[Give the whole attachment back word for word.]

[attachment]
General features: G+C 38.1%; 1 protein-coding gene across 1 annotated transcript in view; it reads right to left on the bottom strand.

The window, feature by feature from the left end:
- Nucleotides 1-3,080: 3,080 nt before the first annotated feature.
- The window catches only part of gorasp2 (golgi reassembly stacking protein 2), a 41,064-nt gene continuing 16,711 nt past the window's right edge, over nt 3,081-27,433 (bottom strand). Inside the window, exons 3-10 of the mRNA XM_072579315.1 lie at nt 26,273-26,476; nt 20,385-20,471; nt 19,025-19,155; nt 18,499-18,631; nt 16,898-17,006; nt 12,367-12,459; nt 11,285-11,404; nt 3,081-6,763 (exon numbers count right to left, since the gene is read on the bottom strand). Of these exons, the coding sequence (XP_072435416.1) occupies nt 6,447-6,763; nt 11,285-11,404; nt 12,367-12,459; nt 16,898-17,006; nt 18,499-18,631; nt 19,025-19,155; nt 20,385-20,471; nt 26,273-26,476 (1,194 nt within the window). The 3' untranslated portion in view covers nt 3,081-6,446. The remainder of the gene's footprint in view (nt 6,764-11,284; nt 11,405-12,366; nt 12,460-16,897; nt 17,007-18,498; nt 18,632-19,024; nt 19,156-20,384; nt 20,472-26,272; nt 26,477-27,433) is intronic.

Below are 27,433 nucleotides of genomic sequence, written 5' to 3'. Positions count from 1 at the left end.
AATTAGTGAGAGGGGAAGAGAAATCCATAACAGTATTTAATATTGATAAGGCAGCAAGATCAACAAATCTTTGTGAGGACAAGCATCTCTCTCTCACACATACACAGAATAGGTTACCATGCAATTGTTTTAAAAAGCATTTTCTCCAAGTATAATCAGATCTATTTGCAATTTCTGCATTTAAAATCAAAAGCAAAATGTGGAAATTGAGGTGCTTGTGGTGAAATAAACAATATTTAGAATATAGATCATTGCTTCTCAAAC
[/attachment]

General features: G+C 38.1%; 1 protein-coding gene across 1 annotated transcript in view; it reads right to left on the bottom strand.

The window, feature by feature from the left end:
- Nucleotides 1-3,080: 3,080 nt before the first annotated feature.
- The window catches only part of gorasp2 (golgi reassembly stacking protein 2), a 41,064-nt gene continuing 16,711 nt past the window's right edge, over nt 3,081-27,433 (bottom strand). Inside the window, exons 3-10 of the mRNA XM_072579315.1 lie at nt 26,273-26,476; nt 20,385-20,471; nt 19,025-19,155; nt 18,499-18,631; nt 16,898-17,006; nt 12,367-12,459; nt 11,285-11,404; nt 3,081-6,763 (exon numbers count right to left, since the gene is read on the bottom strand). Of these exons, the coding sequence (XP_072435416.1) occupies nt 6,447-6,763; nt 11,285-11,404; nt 12,367-12,459; nt 16,898-17,006; nt 18,499-18,631; nt 19,025-19,155; nt 20,385-20,471; nt 26,273-26,476 (1,194 nt within the window). The 3' untranslated portion in view covers nt 3,081-6,446. The remainder of the gene's footprint in view (nt 6,764-11,284; nt 11,405-12,366; nt 12,460-16,897; nt 17,007-18,498; nt 18,632-19,024; nt 19,156-20,384; nt 20,472-26,272; nt 26,477-27,433) is intronic.

Below are 27,433 nucleotides of genomic sequence, written 5' to 3'. Positions count from 1 at the left end.
AATTAGTGAGAGGGGAAGAGAAATCCATAACAGTATTTAATATTGATAAGGCAGCAAGATCAACAAATCTTTGTGAGGACAAGCATCTCTCTCTCACACATACACAGAATAGGTTACCATGCAATTGTTTTAAAAAGCATTTTCTCCAAGTATAATCAGATCTATTTGCAATTTCTGCATTTAAAATCAAAAGCAAAATGTGGAAATTGAGGTGCTTGTGGTGAAATAAACAATATTTAGAATATAGATCATTGCTTCTCAAAC